Françoise was of infinite value to us owing to her faculty of doing without sleep, of performing the most arduous tasks. And if, when she had gone to bed after several nights spent in the sick-room, we were obliged to call her a quarter of an hour after she had fallen asleep, she was so happy to be able to do the most tiring duties as if they had been the simplest things in the world that, so far from looking cross, her face would light up with a satisfaction tinged with modesty. Only when the time came for mass, or for breakfast, then, had my grandmother been in her death agony, still Françoise would have quietly slipped away so as not to make herself late. She neither could nor would let her place be taken by her young footman. It was true that she had brought from Combray an extremely exalted idea of everyone’s duty towards ourselves; she would not have tolerated that any of our servants should ‘fail’ us. This doctrine had made her so noble, so imperious, so efficient an instructor that there had never come to our house any servants, however corrupted who had not speedily modified, purified their conception of life so far as to refuse to touch the usual commissions from tradesmen and to come rushing — however little they might previously have sought to oblige — to take from my hands and not let me tire myself by carrying the smallest package. But at Combray Françoise had contracted also — and had brought with her to Paris — the habit of not being able to put up with any assistance in her work. The sight of anyone coming to help her seemed to her like receiving a deadly insult, and servants had remained for weeks in the house without receiving from her any response to their morning greeting, had even gone off on their holidays without her bidding them good-bye or their guessing her reason, which was simply and solely that they had offered to do a share of her work on some day when she had not been well. And at this moment when my grandmother was so ill Françoise’s duties seemed to her peculiarly her own. She would not allow herself, she, the official incumbent, to be done out of her part in the ritual of these festal days. And so her young footman, sent packing by her, did not know what to do with himself, and not content with having copied the butler’s example and supplied himself with note-paper from my desk had begun as well to borrow volumes of poetry from my bookshelves. He sat reading them for a good half of the day, out of admiration for the poets who had written them, but also so as, during the rest of his time, to begem with quotations the letters which he wrote to his friends in his native village. Naturally he expected these to dazzle them. But as there was little sequence in his ideas he had formed the notion that these poems, picked out at random from my shelves, were matters of common knowledge, to which it was customary to refer. So much so that in writing to these peasants, whose stupefaction he discounted, he interspersed his own reflexions with lines from Lamartine, just as he might have said “Who laughs last, laughs longest!” or merely “How are you keeping?”

To ease her pain my grandmother was given morphine. Unfortunately, if this relieved her in other ways, it increased the quantity of albumen. The blows which we aimed at the wicked ogre who had taken up his abode in my grandmother were always wide of the mark, and it was she, her poor interposed body that had to bear them, without her ever uttering more than a faint groan by way of complaint. And the pain that we caused her found no compensation in a benefit which we were unable to give her. The savage ogre whom we were anxious to exterminate we barely succeeded in touching, and all we did was to enrage him still further, and possibly hasten the moment at which he would devour his luckless captive. On certain days when the discharge of albumen had been excessive Cottard, after some hesitation, stopped the morphine. In this man, so insignificant, so common, there was, in these brief moments in which he deliberated, in which the relative dangers of one and another course of treatment presented themselves alternately to his mind until he arrived at a decision, the same sort of greatness as in a general who, vulgar in all the rest of his life, is a great strategist, and in an hour of peril, after a moment’s reflexion, decides upon what is from the military point of view the wisest course, and gives the order: “Advance eastwards.” Medically, however little hope there might be of setting any limit to this attack of uraemia, it did not do to tire the kidneys. But, on the other hand, when my grandmother did not have morphine, her pain became unbearable; she perpetually attempted a certain movement which it was difficult for her to perform without groaning. To a great extent, suffering is a sort of need felt by the organism to make itself familiar with a new state, which makes it uneasy, to adapt its sensibility to that state. We can discern this origin of pain in the case of certain inconveniences which are not such for everyone. Into a room filled with a pungent smoke two men of a coarse fibre will come and attend to their business; a third, more highly strung, will betray an incessant discomfort. His nostrils will continue to sniff anxiously the odour he ought, one would say, to try not to notice but will keep on attempting to attach, by a more exact apprehension of it, to his troubled sense of smell. One consequence of which may well be that his intense preoccupation will prevent him from complaining of a toothache. When my grandmother was in pain the sweat trickled over the pink expanse of her brow, glueing to it her white locks, and if she thought that none of us was in the room she would cry out: “Oh, it’s dreadful!” but if she caught sight of my mother, at once she employed all her energy in banishing from her face every sign of pain, or — an alternative stratagem — repeated the same plaints, accompanying them with explanations which gave a different sense, retrospectively, to those which my mother might have overheard.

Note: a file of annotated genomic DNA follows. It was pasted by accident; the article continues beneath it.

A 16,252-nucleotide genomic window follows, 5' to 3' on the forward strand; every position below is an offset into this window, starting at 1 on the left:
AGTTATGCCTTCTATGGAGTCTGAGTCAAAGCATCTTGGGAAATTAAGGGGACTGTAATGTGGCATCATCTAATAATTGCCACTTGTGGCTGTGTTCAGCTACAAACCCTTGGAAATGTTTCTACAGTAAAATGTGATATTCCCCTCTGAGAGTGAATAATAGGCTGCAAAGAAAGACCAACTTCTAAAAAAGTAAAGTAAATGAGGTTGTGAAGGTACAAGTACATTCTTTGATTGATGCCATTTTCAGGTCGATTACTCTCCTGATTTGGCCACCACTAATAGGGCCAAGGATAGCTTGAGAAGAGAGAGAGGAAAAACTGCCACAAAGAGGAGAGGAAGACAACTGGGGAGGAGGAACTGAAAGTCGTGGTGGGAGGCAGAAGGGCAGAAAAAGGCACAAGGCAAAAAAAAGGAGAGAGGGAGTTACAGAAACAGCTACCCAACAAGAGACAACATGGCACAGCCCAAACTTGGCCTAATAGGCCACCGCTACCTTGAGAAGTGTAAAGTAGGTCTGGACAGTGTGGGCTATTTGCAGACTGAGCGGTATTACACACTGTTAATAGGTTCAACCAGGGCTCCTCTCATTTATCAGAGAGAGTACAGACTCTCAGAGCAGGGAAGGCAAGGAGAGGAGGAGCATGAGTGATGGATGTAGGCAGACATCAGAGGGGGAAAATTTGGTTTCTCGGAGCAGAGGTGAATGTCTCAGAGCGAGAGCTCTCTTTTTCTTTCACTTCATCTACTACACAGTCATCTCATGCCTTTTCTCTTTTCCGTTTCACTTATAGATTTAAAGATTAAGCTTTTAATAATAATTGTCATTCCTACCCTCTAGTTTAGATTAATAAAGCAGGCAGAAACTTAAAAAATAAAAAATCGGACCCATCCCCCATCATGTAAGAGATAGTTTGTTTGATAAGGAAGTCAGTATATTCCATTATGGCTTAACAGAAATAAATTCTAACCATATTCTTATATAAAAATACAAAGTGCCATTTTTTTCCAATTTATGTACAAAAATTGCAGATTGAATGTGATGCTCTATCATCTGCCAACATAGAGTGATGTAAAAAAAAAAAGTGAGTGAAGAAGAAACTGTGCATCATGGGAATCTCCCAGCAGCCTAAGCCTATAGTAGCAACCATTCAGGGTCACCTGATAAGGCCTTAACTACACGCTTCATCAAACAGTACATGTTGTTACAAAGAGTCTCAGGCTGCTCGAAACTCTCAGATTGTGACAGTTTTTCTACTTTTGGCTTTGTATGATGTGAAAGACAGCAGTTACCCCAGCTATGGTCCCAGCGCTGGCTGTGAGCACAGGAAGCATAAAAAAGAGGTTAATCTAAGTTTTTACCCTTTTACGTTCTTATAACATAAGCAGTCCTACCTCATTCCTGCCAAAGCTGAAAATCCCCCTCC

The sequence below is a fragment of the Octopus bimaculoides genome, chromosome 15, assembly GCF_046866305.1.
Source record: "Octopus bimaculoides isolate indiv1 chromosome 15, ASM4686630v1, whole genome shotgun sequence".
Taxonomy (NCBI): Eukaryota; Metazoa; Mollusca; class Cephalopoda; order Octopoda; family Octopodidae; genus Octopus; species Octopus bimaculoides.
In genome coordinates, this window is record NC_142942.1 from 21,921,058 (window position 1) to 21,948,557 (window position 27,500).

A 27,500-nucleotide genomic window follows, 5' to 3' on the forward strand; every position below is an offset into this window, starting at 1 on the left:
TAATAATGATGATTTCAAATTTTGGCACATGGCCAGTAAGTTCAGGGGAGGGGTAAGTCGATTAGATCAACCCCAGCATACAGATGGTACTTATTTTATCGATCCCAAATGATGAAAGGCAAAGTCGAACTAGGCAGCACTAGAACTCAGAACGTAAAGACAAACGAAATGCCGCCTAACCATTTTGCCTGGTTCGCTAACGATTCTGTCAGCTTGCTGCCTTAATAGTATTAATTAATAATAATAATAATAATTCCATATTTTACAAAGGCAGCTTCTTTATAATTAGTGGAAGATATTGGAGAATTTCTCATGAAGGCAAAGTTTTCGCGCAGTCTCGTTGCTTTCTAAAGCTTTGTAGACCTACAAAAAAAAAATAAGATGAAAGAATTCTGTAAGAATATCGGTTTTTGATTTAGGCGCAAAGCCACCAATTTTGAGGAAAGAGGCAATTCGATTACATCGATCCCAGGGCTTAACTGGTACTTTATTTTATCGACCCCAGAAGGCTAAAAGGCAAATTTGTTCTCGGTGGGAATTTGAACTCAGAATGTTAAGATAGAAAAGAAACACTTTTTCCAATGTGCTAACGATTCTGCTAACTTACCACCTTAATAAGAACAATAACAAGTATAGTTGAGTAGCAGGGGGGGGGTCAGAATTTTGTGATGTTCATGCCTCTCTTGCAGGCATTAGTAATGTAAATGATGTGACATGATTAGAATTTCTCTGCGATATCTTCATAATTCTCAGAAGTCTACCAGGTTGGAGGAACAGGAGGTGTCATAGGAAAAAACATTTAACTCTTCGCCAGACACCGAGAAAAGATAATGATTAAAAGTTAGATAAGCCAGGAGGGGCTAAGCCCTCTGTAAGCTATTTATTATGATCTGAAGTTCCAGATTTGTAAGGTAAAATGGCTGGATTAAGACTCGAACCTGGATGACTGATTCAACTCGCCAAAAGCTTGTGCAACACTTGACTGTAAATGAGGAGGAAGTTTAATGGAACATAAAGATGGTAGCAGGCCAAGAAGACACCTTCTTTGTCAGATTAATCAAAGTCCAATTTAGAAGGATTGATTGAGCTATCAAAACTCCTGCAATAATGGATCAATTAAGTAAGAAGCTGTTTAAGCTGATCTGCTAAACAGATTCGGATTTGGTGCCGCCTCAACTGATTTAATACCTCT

“Oh! My dear, it’s dreadful to have to stay in bed on a beautiful sunny day like this when one wants to be out in the air; I am crying with rage at your orders.”

But she could not get rid of the look of anguish in her eyes, the sweat on her brow, the convulsive start, checked at once, of her limbs.

“There is nothing wrong. I’m complaining because I’m not lying very comfortably. I feel my hair is untidy, my heart is bad, I knocked myself against the wall.”

And my mother, at the foot of the bed, riveted to that suffering form, as though, by dint of piercing with her gaze that pain-bedewed brow, that body which hid the evil thing within it, she could have succeeded in reaching that evil thing and carrying it away, my mother said:

“No, no, Mamma dear, we won’t let you suffer like that, we will find something to take it away, have patience just for a moment; let me give you a kiss, darling — no, you’re not to move.”